Presidential Sites: Replica of James K. Polk’s birthplace is in North Carolina
Published 9:19 am Thursday, February 24, 2022
By Betty Etchison West
For the Enterprise
The story of the home owned by President James K. Polk and his wife, Sarah, is a sad one. One that seems to occur too often to places which have historical value.
The Polks’ home, which was named, Polk Place, was destroyed by a wrecking ball in 1901. The former President and his wife were dead at that time. Luckily, Mrs. Polk’s niece was able to save many of the Polks’ possessions, and they are now displayed at the house, which was the home of James Polk’s parents in Columbia, Tenn.
James Knox Polk was born at Pineville, N.C. in 1795. The house in which he was born is no longer there, but a replica of the house has been built. It is believed to be an exact copy of the original two-story log Polk Home. That house, one-half mile south of Pineville, is open to the public. Special occasions are celebrated at that Polk House, like the birthday of James K. Polk in November when people in period costumes demonstrate 18th Century cooking, weaving, spinning, etc. Call 702-889-7145 for information about the birthplace of the 11th President of the United States and about special celebrations.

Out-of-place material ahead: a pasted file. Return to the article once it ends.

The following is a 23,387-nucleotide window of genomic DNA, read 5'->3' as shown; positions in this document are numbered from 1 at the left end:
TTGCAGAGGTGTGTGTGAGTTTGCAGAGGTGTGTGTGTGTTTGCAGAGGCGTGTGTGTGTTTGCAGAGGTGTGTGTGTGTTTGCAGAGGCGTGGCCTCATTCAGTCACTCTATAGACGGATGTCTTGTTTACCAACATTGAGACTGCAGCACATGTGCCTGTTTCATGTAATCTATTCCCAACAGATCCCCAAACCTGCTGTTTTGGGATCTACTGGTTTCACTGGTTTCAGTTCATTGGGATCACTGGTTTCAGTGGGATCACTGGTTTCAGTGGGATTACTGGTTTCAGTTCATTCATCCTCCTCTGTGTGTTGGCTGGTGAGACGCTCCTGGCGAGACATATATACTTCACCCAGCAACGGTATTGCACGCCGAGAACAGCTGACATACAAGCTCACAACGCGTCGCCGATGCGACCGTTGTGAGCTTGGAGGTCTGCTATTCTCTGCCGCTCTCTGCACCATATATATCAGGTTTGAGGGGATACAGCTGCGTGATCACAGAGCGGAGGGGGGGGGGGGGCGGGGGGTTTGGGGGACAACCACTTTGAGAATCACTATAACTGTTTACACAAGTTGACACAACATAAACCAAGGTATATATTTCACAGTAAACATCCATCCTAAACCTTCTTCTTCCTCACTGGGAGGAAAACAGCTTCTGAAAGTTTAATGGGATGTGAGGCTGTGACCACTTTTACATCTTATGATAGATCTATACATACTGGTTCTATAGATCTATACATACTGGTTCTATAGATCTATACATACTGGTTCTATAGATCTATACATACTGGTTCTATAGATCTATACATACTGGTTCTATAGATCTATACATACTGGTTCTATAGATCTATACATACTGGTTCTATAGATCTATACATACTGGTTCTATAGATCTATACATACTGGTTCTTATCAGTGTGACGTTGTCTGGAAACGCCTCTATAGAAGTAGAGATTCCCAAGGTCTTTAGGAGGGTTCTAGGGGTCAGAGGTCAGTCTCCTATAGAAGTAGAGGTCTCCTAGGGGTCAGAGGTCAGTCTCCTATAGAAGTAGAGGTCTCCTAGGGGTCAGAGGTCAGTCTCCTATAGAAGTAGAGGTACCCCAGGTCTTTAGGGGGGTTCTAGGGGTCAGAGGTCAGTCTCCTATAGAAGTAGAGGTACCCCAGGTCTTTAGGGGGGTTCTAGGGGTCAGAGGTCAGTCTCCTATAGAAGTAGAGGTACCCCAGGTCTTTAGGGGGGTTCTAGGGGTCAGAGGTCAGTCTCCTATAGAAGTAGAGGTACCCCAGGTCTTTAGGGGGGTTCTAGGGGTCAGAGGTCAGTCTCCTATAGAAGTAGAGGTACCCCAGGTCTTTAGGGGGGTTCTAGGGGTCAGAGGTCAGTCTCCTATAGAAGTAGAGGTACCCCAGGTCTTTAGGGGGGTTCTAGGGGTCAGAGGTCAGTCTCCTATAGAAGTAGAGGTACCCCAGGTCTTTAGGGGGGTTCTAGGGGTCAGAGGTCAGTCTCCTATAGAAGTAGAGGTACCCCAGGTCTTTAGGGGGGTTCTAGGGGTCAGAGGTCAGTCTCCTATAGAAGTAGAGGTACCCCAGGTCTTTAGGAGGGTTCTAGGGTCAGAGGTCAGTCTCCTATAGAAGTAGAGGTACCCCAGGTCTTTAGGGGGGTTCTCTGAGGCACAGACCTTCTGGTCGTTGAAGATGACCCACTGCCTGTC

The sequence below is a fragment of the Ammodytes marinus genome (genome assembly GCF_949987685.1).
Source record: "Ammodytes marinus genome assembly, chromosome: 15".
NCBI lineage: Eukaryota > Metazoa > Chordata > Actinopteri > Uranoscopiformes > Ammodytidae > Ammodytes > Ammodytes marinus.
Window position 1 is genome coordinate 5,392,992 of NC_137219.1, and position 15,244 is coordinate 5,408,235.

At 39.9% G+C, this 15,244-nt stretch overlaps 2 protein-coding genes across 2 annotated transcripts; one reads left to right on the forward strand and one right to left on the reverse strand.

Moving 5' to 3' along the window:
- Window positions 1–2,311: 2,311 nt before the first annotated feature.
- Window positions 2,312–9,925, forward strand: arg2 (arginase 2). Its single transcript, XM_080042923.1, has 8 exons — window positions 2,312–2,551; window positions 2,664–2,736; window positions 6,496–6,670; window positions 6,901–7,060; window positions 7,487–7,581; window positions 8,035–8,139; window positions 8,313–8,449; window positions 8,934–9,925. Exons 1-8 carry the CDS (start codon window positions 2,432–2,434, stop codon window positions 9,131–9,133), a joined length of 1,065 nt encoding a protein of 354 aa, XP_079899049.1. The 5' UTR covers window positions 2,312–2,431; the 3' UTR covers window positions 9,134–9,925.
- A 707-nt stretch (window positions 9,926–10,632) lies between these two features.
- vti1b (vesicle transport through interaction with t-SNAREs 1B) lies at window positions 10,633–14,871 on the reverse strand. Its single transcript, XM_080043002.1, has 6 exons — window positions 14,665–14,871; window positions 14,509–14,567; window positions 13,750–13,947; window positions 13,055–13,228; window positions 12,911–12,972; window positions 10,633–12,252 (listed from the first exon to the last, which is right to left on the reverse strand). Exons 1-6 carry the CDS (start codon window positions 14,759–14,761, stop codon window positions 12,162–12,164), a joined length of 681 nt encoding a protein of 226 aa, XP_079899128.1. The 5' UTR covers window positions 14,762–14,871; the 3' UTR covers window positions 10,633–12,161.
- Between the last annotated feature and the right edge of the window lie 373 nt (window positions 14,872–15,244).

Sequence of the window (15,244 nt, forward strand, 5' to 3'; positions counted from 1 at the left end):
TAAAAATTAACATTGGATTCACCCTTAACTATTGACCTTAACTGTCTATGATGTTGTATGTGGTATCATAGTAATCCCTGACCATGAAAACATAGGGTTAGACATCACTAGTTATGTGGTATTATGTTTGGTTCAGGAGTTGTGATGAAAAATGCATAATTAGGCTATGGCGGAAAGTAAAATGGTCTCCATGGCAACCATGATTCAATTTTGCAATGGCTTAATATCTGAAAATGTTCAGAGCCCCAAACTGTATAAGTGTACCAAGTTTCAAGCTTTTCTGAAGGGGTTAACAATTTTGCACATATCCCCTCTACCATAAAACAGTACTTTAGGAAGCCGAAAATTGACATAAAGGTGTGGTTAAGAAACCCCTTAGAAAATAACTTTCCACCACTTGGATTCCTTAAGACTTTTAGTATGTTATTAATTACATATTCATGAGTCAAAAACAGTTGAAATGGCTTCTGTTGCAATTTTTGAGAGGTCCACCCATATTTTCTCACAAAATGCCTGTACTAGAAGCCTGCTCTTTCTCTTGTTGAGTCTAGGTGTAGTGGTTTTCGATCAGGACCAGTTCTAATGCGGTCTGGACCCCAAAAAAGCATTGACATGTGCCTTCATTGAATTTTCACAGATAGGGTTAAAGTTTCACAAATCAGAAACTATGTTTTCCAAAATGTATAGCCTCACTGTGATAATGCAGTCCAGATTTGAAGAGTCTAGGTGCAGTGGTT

When James K. Polk was 11, his parents decided to move to Tennessee. James’ grandfather gave his son, Samuel Polk, who was James Knox Polk’s father, land near the Duck River where the family first lived. After living there about 10 years, Samuel Polk and his wife decided to move to Columbia, Tenn. James’ father built a house in Columbia, which was/is known as the Polk Ancestral Home. James K. Polk lived with his parents in that house until he left to attend the University of North Carolina at Chapel Hill. After graduating, James went back to Tennessee. He lived with his parents in Columbia a short time before moving to Nashville, Tenn., where he married Sarah Childress, who had attended Salem Academy in Winston-Salem, NC.
The James K Polk Ancestral Home in Columbia is the only house in which President James K. Polk ever lived that is now standing except the White House in Washington. The book, “Cabins, Cottages, and Mansions” by the Benbows, describes the house as: “a two-story brick structure of the Federal style popular in Tennessee in 1816. The modest home, like others of its time and location is built of hand-made brick and has a large stair hall, a parlor and dining room downstairs and three bedrooms upstairs. The house’s large windows and high ceilings made the house suitable for summer weather. Winter were relatively mild, but each major room is equipped with a fireplace for heat.”
The house itself is interesting, but the items that had belonged to Sarah and James Polk which Sarah Polk’s niece was able to save and move from Polk Place certainly makes it more interesting. Among those items: James Polk’s law books; Sarah’s portable writing desk, which she used when she served as a Secretary for the President; some of Sarah Polk’s clothes; including a Parisian-made black cape; and a picture of Sarah in her mourning garb. Actually 90% of the furnishings in the Polk Ancestral Home were those saved by the niece which belonged to James and Sarah Polk.